Investors: Press Release

GeckoSystems Releases "Mobile Robots in Motion" Conference Videos

CONYERS, GA, Nov. 12, 2009 -- GeckoSystems Intl. Corp. (PINKSHEETS: GCKO) announced today that they have recently added over twenty videos to their website that were taped during their recent "Mobile Robots in Motion" conference. GeckoSystems is a dynamic leader in the emerging Mobile Service Robot industry revolutionizing their development and usage with "Mobile Robot Solutions for Safety, Security, and Service™."

"From our humble beginnings on a kitchen table and a two car garage over ten years ago, we have demonstrated publicly for companies such as Omron, Sparton Medical, JC Penney, Honeywell, Dell, Ketchum-Crescent, Ember Industries, Future Electronics, Chubb Insurance, Alexian Brothers, Stryker Corp., Allied Plastics, Samsung, Mitsubishi, Hewlett-Packard; and to groups of children in schools and elderly in their homes and nursing homes. CareBot prototypes have been publicly demonstrated at the Robotics Institute of America and RoboBusiness trade shows and numerous local computer shows, too.

"We are very pleased to now have these recent videos to add to our existing video chronology of our many years of research and development. We really are preparing to start in home eldercare robot evaluation trials. We are working very hard to raise the funding to enable these personal companion robot trials. Our first product, the CareBot™, is manufacturable in high volumes by reputable, first tier contract manufacturers. This is why we have put up so many videos here from our recent 'Mobile Robots in Motion' conference," observed Martin Spencer, President/CEO, GeckoSystems.

Careful observation of these new and legacy videos chronologically will enable some insights as to why GeckoSystems is a world leader in mobile robot solutions and preparing for near term in home evaluation trials. The early CareBot prototypes were slower and frequently pivoted in order to avoid a static or dynamic obstacle. Later prototypes will be witnessed performing "avoids" without pivoting at all. The current quality of a CareBot's avoidance behaviors is "bicycle smooth" since they are everywhere continuous and smooth like one gracefully going around obstacles while riding a bicycle. The latest videos also depict the CareBot's ability to automatically go faster or slower depending on the amount of clutter (number of obstacles) within its field of view.

The most popular legacy video of this series on YouTube is the room to room automatic self navigation in which the CareBot, which is approximately twenty inches in diameter, traverses three twenty-four inch wide doorways and a narrow hallway in an old 1954 home. This completely "hands off" mobile robot navigation uses GeckoNav™ to move from the living room through one hallway door and then through another doorway into and across the kitchen and then through a third doorway into the dining room. Three very narrow doorways are navigated slowly due to their tightness. All of the foregoing is done without any predefined, detailed map. As the CareBot ambulates across the kitchen, you will see it speed up in the open area and then slow down to go out of the kitchen into the front dining room. "Many believe that a person with a joystick-controlled platform would not navigate as smoothly," recalled Spencer.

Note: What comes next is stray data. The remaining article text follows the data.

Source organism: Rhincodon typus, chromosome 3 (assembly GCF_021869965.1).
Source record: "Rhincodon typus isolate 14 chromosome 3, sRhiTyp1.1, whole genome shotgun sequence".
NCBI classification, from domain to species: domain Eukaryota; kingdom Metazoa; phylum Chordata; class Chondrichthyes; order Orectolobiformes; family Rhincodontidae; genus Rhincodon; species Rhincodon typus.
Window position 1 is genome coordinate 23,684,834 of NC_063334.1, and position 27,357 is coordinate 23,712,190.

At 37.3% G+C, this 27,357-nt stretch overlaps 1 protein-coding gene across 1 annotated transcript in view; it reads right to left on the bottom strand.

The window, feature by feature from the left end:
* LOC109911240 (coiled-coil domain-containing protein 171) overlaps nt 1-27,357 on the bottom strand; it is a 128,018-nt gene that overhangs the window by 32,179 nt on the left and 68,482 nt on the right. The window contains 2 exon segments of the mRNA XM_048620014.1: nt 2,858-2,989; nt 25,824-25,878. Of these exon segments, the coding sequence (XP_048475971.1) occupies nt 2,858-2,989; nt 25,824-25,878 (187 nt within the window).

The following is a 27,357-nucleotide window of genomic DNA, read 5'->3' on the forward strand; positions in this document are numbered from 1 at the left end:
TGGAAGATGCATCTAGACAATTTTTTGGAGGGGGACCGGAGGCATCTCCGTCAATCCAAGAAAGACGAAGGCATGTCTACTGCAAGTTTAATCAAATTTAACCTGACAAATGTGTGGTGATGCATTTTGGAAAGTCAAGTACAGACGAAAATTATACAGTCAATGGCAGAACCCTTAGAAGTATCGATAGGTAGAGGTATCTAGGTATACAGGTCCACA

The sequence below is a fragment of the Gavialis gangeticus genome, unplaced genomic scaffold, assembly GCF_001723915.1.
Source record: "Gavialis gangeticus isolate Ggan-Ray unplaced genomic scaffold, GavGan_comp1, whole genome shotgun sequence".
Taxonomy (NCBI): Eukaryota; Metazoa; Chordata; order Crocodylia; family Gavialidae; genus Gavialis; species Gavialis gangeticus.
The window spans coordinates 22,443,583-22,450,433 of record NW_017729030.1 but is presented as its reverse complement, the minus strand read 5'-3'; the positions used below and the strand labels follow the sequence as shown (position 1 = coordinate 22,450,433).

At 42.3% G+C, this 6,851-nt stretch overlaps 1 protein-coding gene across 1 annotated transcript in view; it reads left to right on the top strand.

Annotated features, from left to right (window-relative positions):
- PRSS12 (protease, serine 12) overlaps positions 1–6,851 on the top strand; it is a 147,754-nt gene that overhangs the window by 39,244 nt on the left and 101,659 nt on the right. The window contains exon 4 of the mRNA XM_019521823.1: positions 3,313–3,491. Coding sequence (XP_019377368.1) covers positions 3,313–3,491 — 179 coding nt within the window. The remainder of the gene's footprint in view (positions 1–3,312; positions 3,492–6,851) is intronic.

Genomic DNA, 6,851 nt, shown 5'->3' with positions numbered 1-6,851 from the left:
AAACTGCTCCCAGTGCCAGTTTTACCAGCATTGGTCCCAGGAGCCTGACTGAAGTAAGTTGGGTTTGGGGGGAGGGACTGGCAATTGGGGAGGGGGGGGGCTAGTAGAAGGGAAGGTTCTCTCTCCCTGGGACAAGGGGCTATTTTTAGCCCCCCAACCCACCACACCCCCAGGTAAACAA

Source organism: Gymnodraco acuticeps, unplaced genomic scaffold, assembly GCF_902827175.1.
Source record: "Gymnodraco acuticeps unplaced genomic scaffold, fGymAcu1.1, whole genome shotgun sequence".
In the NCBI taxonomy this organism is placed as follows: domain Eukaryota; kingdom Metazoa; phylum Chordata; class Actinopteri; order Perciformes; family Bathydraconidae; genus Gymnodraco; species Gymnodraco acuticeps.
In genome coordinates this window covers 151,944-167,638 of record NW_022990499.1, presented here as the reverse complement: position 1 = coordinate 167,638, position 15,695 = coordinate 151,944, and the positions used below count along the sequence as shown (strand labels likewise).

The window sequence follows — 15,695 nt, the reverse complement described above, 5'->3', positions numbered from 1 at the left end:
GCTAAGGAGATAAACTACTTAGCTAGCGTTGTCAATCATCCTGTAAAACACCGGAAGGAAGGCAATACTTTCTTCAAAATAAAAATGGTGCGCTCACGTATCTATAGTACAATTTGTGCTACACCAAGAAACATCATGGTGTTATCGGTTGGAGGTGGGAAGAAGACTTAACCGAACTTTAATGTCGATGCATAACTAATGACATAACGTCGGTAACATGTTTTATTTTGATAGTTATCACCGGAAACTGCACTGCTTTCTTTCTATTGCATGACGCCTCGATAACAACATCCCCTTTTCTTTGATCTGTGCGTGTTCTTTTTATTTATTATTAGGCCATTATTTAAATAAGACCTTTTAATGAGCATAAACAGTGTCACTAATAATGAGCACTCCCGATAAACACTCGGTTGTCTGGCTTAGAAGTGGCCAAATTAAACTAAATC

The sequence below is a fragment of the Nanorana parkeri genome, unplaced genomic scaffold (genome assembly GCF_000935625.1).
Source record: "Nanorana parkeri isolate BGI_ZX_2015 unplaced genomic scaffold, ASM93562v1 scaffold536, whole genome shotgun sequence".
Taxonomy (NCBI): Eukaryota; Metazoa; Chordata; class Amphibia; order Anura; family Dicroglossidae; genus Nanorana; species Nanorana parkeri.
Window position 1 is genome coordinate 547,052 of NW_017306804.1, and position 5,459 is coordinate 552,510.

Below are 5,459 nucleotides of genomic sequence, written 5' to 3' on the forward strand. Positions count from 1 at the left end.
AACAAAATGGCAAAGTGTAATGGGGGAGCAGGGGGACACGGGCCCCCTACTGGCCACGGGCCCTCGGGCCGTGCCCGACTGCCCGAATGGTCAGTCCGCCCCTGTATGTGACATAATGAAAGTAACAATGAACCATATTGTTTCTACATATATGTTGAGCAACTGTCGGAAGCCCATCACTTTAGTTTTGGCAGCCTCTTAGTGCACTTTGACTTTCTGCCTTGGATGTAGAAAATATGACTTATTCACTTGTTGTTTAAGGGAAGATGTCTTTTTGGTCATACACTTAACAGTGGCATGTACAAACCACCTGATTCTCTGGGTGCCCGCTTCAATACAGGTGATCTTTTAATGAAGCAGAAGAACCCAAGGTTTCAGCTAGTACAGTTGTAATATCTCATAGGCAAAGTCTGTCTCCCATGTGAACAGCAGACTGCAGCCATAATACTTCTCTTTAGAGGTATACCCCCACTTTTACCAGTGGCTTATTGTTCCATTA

Like an automobile, mobile robots are made from steel, aluminum, plastic, and electronics, but with ten to twenty times the amount of software running. The CareBot has an aluminum frame, plastic shroud, two independently driven wheels, multiple sensor systems, microprocessors and several onboard computers connected in a local area network (LAN). The microprocessors directly interact with the sensor systems and transmit data to the onboard computers. The onboard computers each run independent, highly specialized cooperative/subsumptive artificial intelligence (AI) software programs, GeckoSavants™, which interact to complete tasks in a timely, intelligent and common sense manner. GeckoNav™, GeckoChat™ and GeckoTrak™ are primary GeckoSavants. GeckoNav is responsible for maneuvering, avoiding dynamic and/or static obstacles, seeking waypoints and patrolling. GeckoChat is responsible for interaction with the care-receiver such as answering questions, assisting with daily routines and reminders, and responding to other verbal commands. GeckoTrak, which is mostly transparent to the user, enables the CareBot to maintain proximity to the care-receiver using sensor fusion. The CareBot is an internet appliance that is accessible for remote video/audio monitoring and telepresence.

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